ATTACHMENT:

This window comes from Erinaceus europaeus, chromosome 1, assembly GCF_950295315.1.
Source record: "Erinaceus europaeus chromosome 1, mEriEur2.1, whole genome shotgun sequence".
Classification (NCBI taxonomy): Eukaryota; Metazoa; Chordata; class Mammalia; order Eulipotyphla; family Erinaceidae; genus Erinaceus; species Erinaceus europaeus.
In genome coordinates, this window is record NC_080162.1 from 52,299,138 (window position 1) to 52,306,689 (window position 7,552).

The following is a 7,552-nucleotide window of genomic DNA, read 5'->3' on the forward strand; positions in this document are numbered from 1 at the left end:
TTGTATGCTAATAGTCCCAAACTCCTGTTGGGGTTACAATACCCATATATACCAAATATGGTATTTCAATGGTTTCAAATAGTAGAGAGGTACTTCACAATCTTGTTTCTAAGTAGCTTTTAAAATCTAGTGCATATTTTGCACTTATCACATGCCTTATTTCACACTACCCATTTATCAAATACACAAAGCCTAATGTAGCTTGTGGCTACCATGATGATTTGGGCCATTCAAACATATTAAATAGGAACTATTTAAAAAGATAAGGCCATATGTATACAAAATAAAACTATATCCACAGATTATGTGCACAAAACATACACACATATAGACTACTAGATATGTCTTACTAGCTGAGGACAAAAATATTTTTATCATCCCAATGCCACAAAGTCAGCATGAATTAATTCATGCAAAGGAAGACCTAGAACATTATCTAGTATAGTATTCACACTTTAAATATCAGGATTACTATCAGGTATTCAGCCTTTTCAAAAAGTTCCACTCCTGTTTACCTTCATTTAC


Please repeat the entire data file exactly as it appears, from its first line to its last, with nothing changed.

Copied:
This window comes from Erinaceus europaeus, chromosome 1, assembly GCF_950295315.1.
Source record: "Erinaceus europaeus chromosome 1, mEriEur2.1, whole genome shotgun sequence".
Classification (NCBI taxonomy): Eukaryota; Metazoa; Chordata; class Mammalia; order Eulipotyphla; family Erinaceidae; genus Erinaceus; species Erinaceus europaeus.
In genome coordinates, this window is record NC_080162.1 from 52,299,138 (window position 1) to 52,306,689 (window position 7,552).

The following is a 7,552-nucleotide window of genomic DNA, read 5'->3' on the forward strand; positions in this document are numbered from 1 at the left end:
TTGTATGCTAATAGTCCCAAACTCCTGTTGGGGTTACAATACCCATATATACCAAATATGGTATTTCAATGGTTTCAAATAGTAGAGAGGTACTTCACAATCTTGTTTCTAAGTAGCTTTTAAAATCTAGTGCATATTTTGCACTTATCACATGCCTTATTTCACACTACCCATTTATCAAATACACAAAGCCTAATGTAGCTTGTGGCTACCATGATGATTTGGGCCATTCAAACATATTAAATAGGAACTATTTAAAAAGATAAGGCCATATGTATACAAAATAAAACTATATCCACAGATTATGTGCACAAAACATACACACATATAGACTACTAGATATGTCTTACTAGCTGAGGACAAAAATATTTTTATCATCCCAATGCCACAAAGTCAGCATGAATTAATTCATGCAAAGGAAGACCTAGAACATTATCTAGTATAGTATTCACACTTTAAATATCAGGATTACTATCAGGTATTCAGCCTTTTCAAAAAGTTCCACTCCTGTTTACCTTCATTTAC